Java multiple interface ambiguity

I've been told in lectures that the reason why Java doesn't support multiple inheritance is because every class inherits from the Object class which negates the need for it (perhaps), and because it prevents problems encountered in languages like C++ where multiple parent classes might have methods and data members with the same signatures and names.

What Java does support though is multiple interfaces which lends objects consistent behaviour even if they're completely different:

public class Bicycle implements PeddlePower, Purchasable {
   // I want to ride my bicycle,
   // I want to ride my bike…
}

public class Keyboard implements Purchasable {
   // Bucking spring keyboards are the shiz
}

What I wanted to know is whether or not different interfaces with the same abstract methods and data members could cause a similar clash to the ones avoided by not having multiple inheritance, or whether it would cause an override.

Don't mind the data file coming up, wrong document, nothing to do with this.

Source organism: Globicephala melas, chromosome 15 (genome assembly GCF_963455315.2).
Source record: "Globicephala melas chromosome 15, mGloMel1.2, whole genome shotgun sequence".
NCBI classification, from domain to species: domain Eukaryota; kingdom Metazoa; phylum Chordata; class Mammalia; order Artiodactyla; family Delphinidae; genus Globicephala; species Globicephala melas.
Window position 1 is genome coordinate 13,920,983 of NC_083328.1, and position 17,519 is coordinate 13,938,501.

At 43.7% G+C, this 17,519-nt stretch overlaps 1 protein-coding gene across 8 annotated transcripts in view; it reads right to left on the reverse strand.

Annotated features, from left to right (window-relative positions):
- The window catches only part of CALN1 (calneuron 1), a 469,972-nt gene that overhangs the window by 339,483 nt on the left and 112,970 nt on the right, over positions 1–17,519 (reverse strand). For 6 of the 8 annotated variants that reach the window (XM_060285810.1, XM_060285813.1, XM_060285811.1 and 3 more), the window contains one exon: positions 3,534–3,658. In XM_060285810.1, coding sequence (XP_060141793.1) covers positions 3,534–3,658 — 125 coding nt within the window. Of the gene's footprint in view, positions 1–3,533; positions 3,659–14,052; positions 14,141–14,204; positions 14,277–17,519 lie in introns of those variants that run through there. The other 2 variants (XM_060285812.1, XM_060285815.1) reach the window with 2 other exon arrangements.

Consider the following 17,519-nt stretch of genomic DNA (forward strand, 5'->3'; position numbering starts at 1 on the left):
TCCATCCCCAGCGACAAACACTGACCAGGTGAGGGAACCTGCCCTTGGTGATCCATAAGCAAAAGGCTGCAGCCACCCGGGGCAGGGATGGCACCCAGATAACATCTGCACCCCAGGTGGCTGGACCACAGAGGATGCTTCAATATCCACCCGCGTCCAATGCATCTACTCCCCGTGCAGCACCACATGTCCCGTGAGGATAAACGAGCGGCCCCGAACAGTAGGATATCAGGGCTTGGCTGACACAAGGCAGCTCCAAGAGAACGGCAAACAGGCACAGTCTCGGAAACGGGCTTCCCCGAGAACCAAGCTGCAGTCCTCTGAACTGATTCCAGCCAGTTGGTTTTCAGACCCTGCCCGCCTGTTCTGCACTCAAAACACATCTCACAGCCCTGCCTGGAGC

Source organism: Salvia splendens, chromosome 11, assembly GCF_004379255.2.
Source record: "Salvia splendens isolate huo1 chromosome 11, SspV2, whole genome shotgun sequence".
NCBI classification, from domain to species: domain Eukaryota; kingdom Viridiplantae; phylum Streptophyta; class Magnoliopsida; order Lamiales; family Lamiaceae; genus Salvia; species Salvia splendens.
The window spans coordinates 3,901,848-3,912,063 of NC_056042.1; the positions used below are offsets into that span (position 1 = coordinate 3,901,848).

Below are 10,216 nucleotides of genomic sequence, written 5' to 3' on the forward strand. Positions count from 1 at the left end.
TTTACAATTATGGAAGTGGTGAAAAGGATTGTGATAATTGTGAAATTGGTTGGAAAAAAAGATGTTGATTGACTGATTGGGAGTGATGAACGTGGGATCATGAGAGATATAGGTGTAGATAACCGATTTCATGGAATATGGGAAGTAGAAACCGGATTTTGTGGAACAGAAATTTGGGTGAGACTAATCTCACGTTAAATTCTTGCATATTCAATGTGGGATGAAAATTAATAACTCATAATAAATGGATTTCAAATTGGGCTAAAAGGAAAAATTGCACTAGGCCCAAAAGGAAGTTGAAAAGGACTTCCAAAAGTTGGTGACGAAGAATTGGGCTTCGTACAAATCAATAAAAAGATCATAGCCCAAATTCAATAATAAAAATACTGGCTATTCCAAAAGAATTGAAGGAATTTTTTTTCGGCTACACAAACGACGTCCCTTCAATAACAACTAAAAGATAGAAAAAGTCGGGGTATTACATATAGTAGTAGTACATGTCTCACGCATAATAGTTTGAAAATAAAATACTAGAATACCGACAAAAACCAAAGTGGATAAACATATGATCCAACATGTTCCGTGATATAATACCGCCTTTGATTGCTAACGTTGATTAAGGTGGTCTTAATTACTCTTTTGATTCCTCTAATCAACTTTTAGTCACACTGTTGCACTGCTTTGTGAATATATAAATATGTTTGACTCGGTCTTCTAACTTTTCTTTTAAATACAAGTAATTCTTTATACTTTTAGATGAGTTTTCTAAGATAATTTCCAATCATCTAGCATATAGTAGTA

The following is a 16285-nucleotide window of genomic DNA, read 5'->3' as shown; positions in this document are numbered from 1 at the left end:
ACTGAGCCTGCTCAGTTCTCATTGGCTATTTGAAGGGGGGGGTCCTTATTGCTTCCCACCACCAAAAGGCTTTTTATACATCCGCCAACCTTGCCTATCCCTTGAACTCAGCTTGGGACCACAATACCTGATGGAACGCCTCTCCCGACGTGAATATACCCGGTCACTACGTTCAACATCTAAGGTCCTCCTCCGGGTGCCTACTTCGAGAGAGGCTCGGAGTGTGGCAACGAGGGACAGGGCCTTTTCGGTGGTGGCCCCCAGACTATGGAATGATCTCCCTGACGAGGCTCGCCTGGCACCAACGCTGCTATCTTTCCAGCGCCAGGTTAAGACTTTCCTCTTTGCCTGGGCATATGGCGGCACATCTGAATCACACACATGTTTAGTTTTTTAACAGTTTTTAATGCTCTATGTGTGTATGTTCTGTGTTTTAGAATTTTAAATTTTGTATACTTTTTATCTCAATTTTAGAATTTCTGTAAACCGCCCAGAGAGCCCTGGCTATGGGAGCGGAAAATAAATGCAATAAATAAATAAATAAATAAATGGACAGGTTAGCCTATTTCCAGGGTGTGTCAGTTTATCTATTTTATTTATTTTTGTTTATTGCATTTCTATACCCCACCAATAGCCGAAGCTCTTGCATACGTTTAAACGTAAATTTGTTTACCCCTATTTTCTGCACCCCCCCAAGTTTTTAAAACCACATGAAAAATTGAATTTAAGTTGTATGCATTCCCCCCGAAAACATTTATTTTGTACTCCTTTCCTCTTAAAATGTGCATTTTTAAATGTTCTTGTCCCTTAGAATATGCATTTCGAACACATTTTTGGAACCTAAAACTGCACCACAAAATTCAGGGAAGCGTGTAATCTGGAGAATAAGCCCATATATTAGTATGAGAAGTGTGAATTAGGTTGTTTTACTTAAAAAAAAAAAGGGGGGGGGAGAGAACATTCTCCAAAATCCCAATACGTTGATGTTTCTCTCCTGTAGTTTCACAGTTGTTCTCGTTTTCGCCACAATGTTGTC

public interface InterfaceA { final int x = 4; }

public interface InterfaceB { final int x = 4; }

public class Testing implements InterfaceA, InterfaceB {
   public class Testing {
      System.out.println(x);
   }
}

Turns out it does generate an error, and now that I've seen it, it does make sense.

Testing.java:5: reference to x is ambiguous, 
both variable x in A and variable x in B match

My reasoning was: imagine you're passing the Testing object to a setter method that accepts any object that implements InterfaceA. I assumed it would know to use the int x data member from InterfaceA and NOT from InterfaceB right? Well of course not, just because it's been passed through something that only accepts objects that implement InterfaceA, that doesn't mean it's lost it's InterfaceB!

Anyway to seasoned Java folk this probably all seems childish and silly, but I find if I try to explain a logic problem out loud to somebody, often I learn the answer myself in the process; in this case why two interfaces can't have methods and data members with the same signatures and names after all! Well technically they could provided you're sure both interfaces will never be used on the same objects at the same time.


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